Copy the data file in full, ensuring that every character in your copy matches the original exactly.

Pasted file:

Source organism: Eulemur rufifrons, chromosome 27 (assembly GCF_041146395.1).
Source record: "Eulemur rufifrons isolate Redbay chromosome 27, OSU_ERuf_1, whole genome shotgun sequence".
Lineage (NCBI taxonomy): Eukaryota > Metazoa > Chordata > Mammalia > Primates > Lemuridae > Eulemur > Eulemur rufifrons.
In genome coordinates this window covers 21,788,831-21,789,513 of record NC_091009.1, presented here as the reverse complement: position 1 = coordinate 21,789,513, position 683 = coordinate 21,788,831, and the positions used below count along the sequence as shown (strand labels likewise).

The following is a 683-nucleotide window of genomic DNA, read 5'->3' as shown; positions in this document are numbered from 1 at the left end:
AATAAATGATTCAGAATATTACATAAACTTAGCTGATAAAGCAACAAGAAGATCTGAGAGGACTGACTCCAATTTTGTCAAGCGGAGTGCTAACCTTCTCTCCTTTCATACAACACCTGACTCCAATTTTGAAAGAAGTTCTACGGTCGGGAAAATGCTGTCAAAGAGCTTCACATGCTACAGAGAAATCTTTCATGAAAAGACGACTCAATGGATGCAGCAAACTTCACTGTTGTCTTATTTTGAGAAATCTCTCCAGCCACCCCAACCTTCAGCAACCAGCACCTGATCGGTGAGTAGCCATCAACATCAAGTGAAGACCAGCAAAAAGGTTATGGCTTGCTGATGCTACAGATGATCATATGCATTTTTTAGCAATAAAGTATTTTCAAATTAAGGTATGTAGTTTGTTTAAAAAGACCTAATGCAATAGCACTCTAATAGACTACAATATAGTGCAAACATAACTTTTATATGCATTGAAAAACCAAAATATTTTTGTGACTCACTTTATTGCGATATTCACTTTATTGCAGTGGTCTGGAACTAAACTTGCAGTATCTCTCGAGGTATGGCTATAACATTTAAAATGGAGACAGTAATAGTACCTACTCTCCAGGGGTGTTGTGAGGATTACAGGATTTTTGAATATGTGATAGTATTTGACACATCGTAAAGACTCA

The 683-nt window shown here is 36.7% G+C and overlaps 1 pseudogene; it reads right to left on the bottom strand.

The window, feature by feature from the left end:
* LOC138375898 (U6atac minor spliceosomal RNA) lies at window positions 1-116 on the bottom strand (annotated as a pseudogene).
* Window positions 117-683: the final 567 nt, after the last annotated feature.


Source organism: Eulemur rufifrons, chromosome 27 (assembly GCF_041146395.1).
Source record: "Eulemur rufifrons isolate Redbay chromosome 27, OSU_ERuf_1, whole genome shotgun sequence".
Lineage (NCBI taxonomy): Eukaryota > Metazoa > Chordata > Mammalia > Primates > Lemuridae > Eulemur > Eulemur rufifrons.
In genome coordinates this window covers 21,788,831-21,789,513 of record NC_091009.1, presented here as the reverse complement: position 1 = coordinate 21,789,513, position 683 = coordinate 21,788,831, and the positions used below count along the sequence as shown (strand labels likewise).

The following is a 683-nucleotide window of genomic DNA, read 5'->3' as shown; positions in this document are numbered from 1 at the left end:
AATAAATGATTCAGAATATTACATAAACTTAGCTGATAAAGCAACAAGAAGATCTGAGAGGACTGACTCCAATTTTGTCAAGCGGAGTGCTAACCTTCTCTCCTTTCATACAACACCTGACTCCAATTTTGAAAGAAGTTCTACGGTCGGGAAAATGCTGTCAAAGAGCTTCACATGCTACAGAGAAATCTTTCATGAAAAGACGACTCAATGGATGCAGCAAACTTCACTGTTGTCTTATTTTGAGAAATCTCTCCAGCCACCCCAACCTTCAGCAACCAGCACCTGATCGGTGAGTAGCCATCAACATCAAGTGAAGACCAGCAAAAAGGTTATGGCTTGCTGATGCTACAGATGATCATATGCATTTTTTAGCAATAAAGTATTTTCAAATTAAGGTATGTAGTTTGTTTAAAAAGACCTAATGCAATAGCACTCTAATAGACTACAATATAGTGCAAACATAACTTTTATATGCATTGAAAAACCAAAATATTTTTGTGACTCACTTTATTGCGATATTCACTTTATTGCAGTGGTCTGGAACTAAACTTGCAGTATCTCTCGAGGTATGGCTATAACATTTAAAATGGAGACAGTAATAGTACCTACTCTCCAGGGGTGTTGTGAGGATTACAGGATTTTTGAATATGTGATAGTATTTGACACATCGTAAAGACTCA

The 683-nt window shown here is 36.7% G+C and overlaps 1 pseudogene; it reads right to left on the bottom strand.

The window, feature by feature from the left end:
* LOC138375898 (U6atac minor spliceosomal RNA) lies at window positions 1-116 on the bottom strand (annotated as a pseudogene).
* Window positions 117-683: the final 567 nt, after the last annotated feature.